After going through several specific workstations, it was time for the intake manifold installation for the Z06 engine (on a ZR1, the tech and customer would be installing the supercharger at this point). A leak test was performed at the next juncture, and once everything checked out it was time connect the exhaust manifolds. Finally, the spark plugs, plug wires, EVAP tube and clutch were installed.
During the assembly process, mistakes in torque specs are nearly impossible thanks to their specialized system. Tom Read, GM Technology Communications representative, explained the process used by the Experimental Assemblers and their Engine Build Experience participants. Each and every bolt used in the facility has a specific UPC code that must be scanned in order for the torque gun to function. Once Haase scanned the UPC code at a work station, the gun would automatically adjust to the proper setting for the particular bolt and would only remain active for the specified number of bolts needed to complete installation of the specific part.
Read explained that once the torque gun completed the specified number bolts, it would not work again until a new UPC code was scanned. For example, if the installation of a valve cover requires 8 bolts the UPC code would be scanned and the gun would know the specific torque setting and number of bolts required for proper installation. This system has the specific torque settings for every bolt used in the entire 100,000 sq. ft building; if the gun stopped prior to installing the all of the bolts or it was still active after all of the bolts were installed, then it is obvious that improper code was scanned or the wrong parts were installed.
Before the completion of the engine, a test is performed to ensure that the flywheel and clutch are appropriately balanced prior to shipping. A natural gas-powered machine resembling a tire machine is used to bring the flywheel to within 0.5 ounce of overall balance. Like a tire machine, weights are added to the necessary points to ensure to the required standards are met. At the completion of the engine assembly process, the engine is subjected to a cold test. The cold test is a statistical test, featuring the use of an electric motor to run the engine while torque pressure, noise, ignition, oil pressure, air flow and misfires are monitored. John Ross stated the cold test is like an “EKG for the engine. Every engine is tested and must pass before leaving the facility.”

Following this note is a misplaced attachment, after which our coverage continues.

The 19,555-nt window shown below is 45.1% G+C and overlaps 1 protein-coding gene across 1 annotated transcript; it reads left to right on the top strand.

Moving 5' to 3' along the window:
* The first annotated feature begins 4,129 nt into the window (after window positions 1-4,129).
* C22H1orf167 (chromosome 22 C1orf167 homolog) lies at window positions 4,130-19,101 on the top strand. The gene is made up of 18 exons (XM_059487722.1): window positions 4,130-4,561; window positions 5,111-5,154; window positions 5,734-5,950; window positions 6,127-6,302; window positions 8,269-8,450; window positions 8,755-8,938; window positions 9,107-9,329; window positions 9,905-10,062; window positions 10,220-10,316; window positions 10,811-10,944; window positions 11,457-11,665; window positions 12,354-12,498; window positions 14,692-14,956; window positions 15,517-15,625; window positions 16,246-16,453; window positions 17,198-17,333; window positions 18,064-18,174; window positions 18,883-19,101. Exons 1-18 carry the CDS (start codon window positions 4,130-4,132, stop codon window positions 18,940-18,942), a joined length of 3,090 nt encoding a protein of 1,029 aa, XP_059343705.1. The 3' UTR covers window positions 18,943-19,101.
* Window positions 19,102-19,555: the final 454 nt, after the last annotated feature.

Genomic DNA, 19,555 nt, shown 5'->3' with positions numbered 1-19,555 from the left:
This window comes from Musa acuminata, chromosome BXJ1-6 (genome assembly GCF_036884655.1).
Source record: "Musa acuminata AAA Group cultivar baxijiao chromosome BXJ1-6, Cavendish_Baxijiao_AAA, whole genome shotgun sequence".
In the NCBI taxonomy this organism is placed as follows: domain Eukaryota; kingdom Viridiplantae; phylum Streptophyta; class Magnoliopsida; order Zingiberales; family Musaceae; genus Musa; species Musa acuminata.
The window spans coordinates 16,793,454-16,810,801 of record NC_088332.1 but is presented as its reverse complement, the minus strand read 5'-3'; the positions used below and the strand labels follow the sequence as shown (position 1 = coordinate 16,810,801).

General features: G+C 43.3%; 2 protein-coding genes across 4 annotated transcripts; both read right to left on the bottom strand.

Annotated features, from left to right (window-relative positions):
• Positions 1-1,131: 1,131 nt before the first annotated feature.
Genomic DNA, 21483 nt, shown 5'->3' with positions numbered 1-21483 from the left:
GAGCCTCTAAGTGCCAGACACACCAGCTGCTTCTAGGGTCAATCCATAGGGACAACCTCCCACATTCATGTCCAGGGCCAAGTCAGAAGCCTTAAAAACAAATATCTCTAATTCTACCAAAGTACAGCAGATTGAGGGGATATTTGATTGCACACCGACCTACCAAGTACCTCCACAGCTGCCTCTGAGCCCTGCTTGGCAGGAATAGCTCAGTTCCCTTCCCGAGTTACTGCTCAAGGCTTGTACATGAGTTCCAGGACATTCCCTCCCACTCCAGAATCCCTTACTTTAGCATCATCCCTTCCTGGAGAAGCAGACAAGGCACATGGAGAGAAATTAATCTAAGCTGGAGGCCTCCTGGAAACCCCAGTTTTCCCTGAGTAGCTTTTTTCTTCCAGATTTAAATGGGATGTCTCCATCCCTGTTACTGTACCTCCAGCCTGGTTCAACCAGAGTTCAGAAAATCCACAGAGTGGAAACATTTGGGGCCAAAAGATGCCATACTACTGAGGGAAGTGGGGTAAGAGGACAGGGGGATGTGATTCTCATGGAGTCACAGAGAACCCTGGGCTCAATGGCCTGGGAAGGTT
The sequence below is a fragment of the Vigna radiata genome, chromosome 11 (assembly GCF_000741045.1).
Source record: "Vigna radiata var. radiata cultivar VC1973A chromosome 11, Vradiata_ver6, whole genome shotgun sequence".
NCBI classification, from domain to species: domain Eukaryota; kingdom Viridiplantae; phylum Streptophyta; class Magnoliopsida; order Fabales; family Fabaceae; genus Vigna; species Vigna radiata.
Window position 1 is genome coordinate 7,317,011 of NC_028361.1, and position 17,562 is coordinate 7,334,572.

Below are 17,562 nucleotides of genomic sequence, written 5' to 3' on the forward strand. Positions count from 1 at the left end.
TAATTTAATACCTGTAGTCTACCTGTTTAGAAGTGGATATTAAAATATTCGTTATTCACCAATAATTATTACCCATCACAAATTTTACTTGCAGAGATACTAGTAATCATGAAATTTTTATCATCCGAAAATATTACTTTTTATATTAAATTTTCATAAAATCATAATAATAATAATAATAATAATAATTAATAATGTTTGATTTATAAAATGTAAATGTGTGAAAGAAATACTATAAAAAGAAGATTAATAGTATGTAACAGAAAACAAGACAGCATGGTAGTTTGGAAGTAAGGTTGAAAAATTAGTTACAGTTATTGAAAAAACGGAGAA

A New LS7 is Ready to Run
At the end of the day, Haase was treated to hearing his 7.0 LS7 fire up. John Ross described Haase as being like a kid in a candy store as he heard his engine roar to life for the first time. It may seem like this experience could not get more personalized, but at the completion of the process both Ross and Haase’s names are affixed to a plate that will be adhered to the engine.
Haase was very pleased with the overall experience at the end of day. “I was impressed with the overall experience and professionalism of the entire staff from the moment I got off the plane in Detroit,” said Haase. The entire experience exceeded Haase’s high expectations. “I would recommend anyone buying a Corvette to take advantage of this program,” he added. Despite the having option of watching the Z06 come together at the factory, Haase elected not to take part as he had taken tours of the factory in Kentucky previously. Once the metallic blue (or Kentucky blue as he referred to it as) Z06 is ready for the road, Haase has a WKU license plate frame waiting for it.
Don’t miss out on the huge gallery of photos below, as we follow Haase through the entire engine build process…